Curriculum change - Why? • Too much information - too little time • The need to foster the skills for self-directed life-long learning
Definition • Problem-based learning (PBL) is a total approach to education began at McMaster University Medical School over 25 years ago. • Dr. Howard Barrows and Ann Kelson of Southern Illinois University School of Medicine have defined PBLas:
Role Changes • In problem-based learning, the traditional teacher and student roles change. The students assume increasing responsibility for their learning, giving them more motivation and more feelings of accomplishment, setting the pattern for them to become successful life-long learners. The faculty in turn become resources, tutors, and evaluators, guiding the students in their problem solving efforts.
Problem-solving v.s. PBL • Problem-based learning - the process of acquiring new knowledge based on recognition of a need to learn. • Problem-solving - arriving at decisions based on prior knowledge and reasoning
Principles Behind PBL • Understanding is built through what we experience • Meaning is created from efforts to answer our own questions and solve our own problems • We should appeal to students’ natural instincts to investigate and create • Student-centered strategies build critical thinking and reasoning skills and further their creativity and independence
History on PBL • 1916--John Dewey’s progressive movement belief that teachers should teach by appealing to students natural instincts to investigate and create. • 1980--Howard Burrows, a physician and medical educator, started using this approach to help medical students better diagnose new illnesses • 1985-High schools and Colleges start using this approach • 1990-1991, Schools began developing PBL movements to improve student performance in science and other disciplines
Characteristics ofPBL • Learning is student centered. • Learning occurs in small student groups. • Teachers are facilitators or guides. • Problems form the organizing focus and stimulus for learning. • Problems are a vehicle for the development of clinical problem-solving skills. • New information is acquired through self-directed learning.
Objectives of the PBL process To develop: Knowledge- basic and clinical content in context Skills- scientific reasoning, critical appraisal, information literacy, the skills of self-directed, life-long learning Attitudes- value of teamwork, interpersonal skills, the importance of psychosocial issues
Process of PBL • Students confront a problem. • In groups, students organize prior knowledge and attempt to identify the nature of the problem. • Students pose questions about what they do not understand. • Students design a plan to solve the problem and identify the resources they need. • Students begin to gather information as they work to solve the problem.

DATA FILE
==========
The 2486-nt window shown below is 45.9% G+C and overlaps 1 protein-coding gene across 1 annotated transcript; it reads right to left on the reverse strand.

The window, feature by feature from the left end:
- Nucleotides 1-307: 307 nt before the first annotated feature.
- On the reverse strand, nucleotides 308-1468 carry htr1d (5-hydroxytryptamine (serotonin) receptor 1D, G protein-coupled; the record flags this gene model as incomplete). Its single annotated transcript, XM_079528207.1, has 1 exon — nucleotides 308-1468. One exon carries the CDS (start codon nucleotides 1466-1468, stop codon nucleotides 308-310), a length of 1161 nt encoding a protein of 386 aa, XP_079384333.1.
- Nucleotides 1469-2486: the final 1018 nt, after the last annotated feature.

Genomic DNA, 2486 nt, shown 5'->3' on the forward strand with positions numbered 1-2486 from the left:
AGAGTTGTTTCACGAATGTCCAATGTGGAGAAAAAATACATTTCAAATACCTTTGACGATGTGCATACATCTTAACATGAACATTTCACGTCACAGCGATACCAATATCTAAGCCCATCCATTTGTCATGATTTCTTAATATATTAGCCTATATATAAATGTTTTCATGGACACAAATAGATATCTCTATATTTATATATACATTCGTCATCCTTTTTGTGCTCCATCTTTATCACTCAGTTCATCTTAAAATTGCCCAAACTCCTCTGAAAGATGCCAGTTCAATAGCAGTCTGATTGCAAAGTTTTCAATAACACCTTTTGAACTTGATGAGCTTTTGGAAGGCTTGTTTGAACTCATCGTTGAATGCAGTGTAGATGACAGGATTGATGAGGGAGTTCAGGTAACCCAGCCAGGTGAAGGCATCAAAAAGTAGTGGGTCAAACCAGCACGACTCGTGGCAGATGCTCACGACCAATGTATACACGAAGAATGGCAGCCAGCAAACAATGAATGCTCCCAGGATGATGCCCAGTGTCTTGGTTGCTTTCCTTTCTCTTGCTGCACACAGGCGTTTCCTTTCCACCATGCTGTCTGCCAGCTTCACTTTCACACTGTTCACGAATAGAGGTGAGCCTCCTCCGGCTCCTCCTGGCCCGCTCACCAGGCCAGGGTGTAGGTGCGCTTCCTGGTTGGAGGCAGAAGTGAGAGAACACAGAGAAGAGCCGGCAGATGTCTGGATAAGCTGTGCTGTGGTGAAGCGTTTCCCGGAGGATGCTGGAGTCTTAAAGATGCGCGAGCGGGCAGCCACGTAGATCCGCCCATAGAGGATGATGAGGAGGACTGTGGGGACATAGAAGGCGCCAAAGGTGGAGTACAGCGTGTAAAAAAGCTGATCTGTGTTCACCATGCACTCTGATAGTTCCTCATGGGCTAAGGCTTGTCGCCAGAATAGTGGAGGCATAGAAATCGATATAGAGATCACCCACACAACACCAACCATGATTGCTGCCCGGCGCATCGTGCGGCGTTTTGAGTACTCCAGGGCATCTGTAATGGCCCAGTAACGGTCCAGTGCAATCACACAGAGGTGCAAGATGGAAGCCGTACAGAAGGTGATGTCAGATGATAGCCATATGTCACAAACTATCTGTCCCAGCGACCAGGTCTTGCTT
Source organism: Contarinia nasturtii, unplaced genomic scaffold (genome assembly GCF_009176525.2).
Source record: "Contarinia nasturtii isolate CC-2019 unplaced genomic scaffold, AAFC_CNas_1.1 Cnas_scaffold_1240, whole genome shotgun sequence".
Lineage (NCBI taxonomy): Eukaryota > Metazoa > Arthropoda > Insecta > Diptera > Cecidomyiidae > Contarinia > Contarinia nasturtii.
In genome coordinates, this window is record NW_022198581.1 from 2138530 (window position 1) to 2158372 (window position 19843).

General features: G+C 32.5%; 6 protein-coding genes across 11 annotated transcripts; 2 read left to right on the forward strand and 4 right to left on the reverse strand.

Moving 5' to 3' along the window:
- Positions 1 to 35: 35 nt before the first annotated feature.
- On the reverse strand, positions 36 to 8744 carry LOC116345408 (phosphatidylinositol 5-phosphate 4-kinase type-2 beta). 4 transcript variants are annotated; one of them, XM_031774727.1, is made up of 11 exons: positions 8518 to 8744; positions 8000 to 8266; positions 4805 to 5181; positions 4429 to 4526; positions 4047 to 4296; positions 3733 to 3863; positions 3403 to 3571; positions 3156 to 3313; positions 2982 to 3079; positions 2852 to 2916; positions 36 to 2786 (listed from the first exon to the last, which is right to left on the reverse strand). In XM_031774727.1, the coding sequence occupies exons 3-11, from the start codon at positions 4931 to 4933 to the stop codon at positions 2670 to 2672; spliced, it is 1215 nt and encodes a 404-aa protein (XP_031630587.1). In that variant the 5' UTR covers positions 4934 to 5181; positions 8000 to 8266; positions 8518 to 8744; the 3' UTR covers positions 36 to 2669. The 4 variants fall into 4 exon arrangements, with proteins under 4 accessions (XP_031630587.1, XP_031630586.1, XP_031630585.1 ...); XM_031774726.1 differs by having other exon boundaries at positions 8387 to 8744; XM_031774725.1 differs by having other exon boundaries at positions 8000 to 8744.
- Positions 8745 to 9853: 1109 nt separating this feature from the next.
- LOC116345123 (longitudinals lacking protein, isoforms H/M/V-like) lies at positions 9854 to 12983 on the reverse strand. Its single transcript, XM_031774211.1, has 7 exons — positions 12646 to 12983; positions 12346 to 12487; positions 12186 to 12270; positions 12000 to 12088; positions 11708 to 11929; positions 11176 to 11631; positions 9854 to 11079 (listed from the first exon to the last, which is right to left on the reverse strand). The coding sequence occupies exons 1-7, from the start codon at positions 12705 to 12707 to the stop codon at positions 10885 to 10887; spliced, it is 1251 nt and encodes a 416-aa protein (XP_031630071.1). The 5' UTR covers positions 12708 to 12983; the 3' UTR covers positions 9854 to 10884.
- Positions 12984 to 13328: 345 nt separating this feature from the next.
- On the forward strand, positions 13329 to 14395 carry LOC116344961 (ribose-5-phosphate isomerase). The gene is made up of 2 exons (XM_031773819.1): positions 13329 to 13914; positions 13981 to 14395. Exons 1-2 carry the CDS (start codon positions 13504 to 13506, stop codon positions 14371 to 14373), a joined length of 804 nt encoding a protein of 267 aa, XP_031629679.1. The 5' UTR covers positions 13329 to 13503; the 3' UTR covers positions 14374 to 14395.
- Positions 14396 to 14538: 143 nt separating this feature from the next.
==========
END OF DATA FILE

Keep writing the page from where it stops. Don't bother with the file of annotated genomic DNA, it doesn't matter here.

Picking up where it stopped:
“Tutor ” Traditional Tutorial “Students”
“Tutor ” PBL Tutorial “Students”
Characteristics of PBL Cases Relevant, realistic, logical Not too complex Cases are characterized by “progressivedisclosure” Story unfolds, step-by-step Narrative provokes discussion leadingto next step Enough issues for in-depth study betweensessions Avoid overlap with other sessions
Student PBL Workshop Task Read the case What do you know about this scenario? What do you need to know? Discuss & list learning issues Discuss & list potential sources of information Organize who (theoretically) will do what Evaluate how you performed as a group
PBL Process FACTS “What we know IDEAS “What we think” LEARNING NEEDS “What we need to know” Identify Problem Generate Ideas Reevaluate the Problem Organize/Prioritize Ideas Derive Learning Needs Learning Resources New Facts New Ideas Test Ideas Revise Ideas
Why Use Problem-Based Learning? • It represents the way learning occurs in the world outside the classroom. • It represents the way learning occurs in the world outside the classroom. • It is engaging and, therefore, motivating. • It increases the likelihood of transfer, a primary consideration in teacher education.
How Do We Feel About Using PBL in Teacher Education? • It’s different! • Student driven • Problems prompt, rather than follow, skill development • It’s hard! • Developing a “good” problem* • Consistent use of guided inquiry • Giving up control • It’s time-consuming! • Planning • Implementing • It’s wonderful! • High engagement • Self-directed learning
References Howard, J. (2002). Technology-enhanced project-based learning in teacher education: Addressing the goals of transfer. Journal of Technology and Teacher Education, 10(3), 343-364. Lave, J. (1988). Cognition in practice: Mind, mathematics, and culture in everyday life. New York: Cambridge University Press. http://www.vadlo.com/b/q?rel=2&keys=An+Introduction+To+Problem+Based+Learning+Powerpoint+Lectures